Interestingly, the receiving capacitor may not necessarily be located in the ionosphere, which forms a certain capacitance C with the Earth. It can also be placed at a low altitude (C3), then the energy transfer will be carried out through the capacitance C0 formed between the ionosphere and this capacitor. In this case, the receiver power, with the same capacitor area, will be less, but this area can be proportionally increased.
The advantage of this transmission method is approximately the same distance between the ionosphere and the receiving capacitor C3, which means - approximately constant capacity of communication C0 in any point of the planet. This will make it possible to calculate and produce receivers of electrical energy, regardless of their geographic location.
Second way
This method of transmitting electrical power through the atmosphere depends on the distance between transmitter and receiver, where the receiving and transmitting capacitors are located at a relatively small distance from the planet's surface, at an ionospheric height (Fig. 2a). Apparently, it was this option that was used by Tesla in his towers, of which, in fact, there were several, built in different periods of his work [4]. We will explore this method further in this work, but since the model should turn out to be generalized, the formulas obtained here will be true for the first option as well.
Fig.2. The method of transmitting electrical power through the atmosphere (a), the equivalent circuit of this method (b)
Thus, the first and second methods involve the transfer of energy through the capacitance \(C_0\), and hence through the bias current. We will fix this fact and for now we will not use wave processes, which will certainly appear at distances of the order of a quarter of a wavelength from the frequency of the master oscillator. Later, we will return to this issue.
The design of the transmitting and receiving transformers - coils L1 and L2 - we deliberately do not consider here, because they can have different principles of high voltage formation, for example [5]. And also, we will make some assumptions and tolerances to simplify our model, which will allow us to calculate such devices and understand the principle of their operation.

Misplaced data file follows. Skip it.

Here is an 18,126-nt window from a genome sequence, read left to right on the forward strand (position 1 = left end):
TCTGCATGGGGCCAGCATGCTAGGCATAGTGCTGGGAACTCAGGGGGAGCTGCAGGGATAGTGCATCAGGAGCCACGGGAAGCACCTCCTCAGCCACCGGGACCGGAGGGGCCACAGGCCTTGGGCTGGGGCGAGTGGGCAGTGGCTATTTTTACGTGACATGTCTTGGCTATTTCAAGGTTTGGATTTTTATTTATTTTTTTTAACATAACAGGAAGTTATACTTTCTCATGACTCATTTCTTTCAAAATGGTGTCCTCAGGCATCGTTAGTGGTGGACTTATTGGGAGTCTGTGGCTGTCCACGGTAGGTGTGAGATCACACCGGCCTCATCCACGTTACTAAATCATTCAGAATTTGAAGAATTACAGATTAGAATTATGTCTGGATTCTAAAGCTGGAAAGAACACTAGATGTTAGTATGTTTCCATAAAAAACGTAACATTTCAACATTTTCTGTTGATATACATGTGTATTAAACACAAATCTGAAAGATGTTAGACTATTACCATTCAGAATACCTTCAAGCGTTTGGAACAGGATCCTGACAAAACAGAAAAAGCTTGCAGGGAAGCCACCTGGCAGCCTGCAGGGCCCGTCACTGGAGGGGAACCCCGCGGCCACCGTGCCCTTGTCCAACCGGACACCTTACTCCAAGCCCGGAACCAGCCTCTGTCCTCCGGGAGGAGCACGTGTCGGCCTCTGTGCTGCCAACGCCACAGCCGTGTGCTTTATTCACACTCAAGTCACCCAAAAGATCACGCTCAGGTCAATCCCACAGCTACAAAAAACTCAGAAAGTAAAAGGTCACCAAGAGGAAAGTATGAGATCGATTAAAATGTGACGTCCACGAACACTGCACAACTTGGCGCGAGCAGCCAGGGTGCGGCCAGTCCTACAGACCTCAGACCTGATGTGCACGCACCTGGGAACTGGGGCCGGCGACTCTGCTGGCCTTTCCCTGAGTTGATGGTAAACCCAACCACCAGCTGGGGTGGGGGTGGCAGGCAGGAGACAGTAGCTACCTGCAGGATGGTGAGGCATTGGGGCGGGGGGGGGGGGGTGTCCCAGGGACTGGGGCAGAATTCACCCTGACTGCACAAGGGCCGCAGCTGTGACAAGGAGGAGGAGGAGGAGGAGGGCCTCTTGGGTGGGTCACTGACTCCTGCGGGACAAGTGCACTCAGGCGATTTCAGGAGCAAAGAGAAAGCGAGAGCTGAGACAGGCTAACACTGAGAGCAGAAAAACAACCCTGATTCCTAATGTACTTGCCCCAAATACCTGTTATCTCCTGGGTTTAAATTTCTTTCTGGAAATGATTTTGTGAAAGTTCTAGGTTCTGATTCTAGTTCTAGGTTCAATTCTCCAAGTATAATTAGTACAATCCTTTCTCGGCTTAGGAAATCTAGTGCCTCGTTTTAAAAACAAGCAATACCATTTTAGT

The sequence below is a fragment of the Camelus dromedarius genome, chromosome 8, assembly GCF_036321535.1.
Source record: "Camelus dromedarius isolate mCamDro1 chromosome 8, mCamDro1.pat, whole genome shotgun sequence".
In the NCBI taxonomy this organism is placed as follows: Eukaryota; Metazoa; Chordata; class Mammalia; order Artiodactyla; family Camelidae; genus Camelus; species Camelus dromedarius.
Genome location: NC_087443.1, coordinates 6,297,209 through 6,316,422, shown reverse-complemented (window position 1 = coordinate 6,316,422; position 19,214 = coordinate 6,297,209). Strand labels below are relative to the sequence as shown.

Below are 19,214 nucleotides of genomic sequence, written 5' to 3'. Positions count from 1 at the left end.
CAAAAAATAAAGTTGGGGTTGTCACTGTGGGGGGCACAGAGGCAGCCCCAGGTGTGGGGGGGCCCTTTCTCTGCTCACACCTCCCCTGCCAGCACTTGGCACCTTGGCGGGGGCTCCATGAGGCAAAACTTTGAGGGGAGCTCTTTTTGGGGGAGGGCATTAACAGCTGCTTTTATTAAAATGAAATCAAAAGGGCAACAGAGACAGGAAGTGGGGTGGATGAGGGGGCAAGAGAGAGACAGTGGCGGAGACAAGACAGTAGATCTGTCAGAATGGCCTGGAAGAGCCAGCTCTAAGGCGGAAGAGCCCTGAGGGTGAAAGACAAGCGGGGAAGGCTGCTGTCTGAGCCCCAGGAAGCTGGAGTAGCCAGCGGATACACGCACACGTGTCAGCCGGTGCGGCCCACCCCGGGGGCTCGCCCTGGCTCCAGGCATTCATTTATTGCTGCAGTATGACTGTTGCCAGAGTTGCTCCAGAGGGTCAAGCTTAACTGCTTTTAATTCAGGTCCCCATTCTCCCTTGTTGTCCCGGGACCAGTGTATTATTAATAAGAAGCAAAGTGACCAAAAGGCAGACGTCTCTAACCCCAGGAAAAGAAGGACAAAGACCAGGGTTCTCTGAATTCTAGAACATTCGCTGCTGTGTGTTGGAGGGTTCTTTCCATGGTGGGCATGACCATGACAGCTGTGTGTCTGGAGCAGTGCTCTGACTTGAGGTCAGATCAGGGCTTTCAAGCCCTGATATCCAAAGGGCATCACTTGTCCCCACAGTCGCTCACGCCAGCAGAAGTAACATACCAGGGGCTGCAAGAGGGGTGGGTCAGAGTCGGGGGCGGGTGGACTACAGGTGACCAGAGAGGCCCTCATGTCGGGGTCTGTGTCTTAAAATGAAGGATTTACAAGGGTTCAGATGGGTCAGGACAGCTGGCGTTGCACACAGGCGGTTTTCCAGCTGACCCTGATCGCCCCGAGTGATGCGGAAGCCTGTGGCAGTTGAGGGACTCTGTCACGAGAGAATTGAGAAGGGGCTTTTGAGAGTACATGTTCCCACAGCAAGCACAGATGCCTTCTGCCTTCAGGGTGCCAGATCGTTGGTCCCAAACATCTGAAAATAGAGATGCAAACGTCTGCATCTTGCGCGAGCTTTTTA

Tolerances and assumptions for our model
It must be said right away that in our model, the transmitting and receiving capacitors (\(C_{S1}, C_{S2}\)) have the shape of a ball, but can be recalculated into an equivalent design, for example, a torroid. The height of their location above the ground is 10 or more of their diameters. In our model, we will consider one transmitting and one receiving capacitor, which include the capacitance of the ball relative to the ground and the solitary capacitance of the coils corresponding to them - L1 and L2 (Fig. 2b): \[C_1 = C_{S1} + C_{L1} + C_{G1}, \quad C_2 = C_{S2} + C_{L2} + C_{G2} \tag{1}\] These balls are at a distance \(d\) from each other and there is an electrical interaction between them, formed by the bond capacitance \(C_0\), which is detailed in here. The distance between the balls is quite large, respectively, their generalized capacity is much greater than the bond capacity: \[C_1 \gg C_0, \quad C_2 \gg C_0 \tag{2}\] We will make the next logical assumption if we assume that the circuits L1C1 and L2C2 are in resonance. After all, we know that the Tesla transformer is configured in this way. Mathematically, this means that the reactances of inductance and capacitance are equal at a known frequency: \[\mathbf{i} \omega L_1 - {\mathbf{i} \over \omega C_1} = \mathbf{i} \omega L_2 - {\mathbf{i} \over \omega C_2} = 0 \tag{3}\] where: \(\omega = 2\pi f\) is the circular frequency, and \(f\) is the frequency of the master oscillator G1.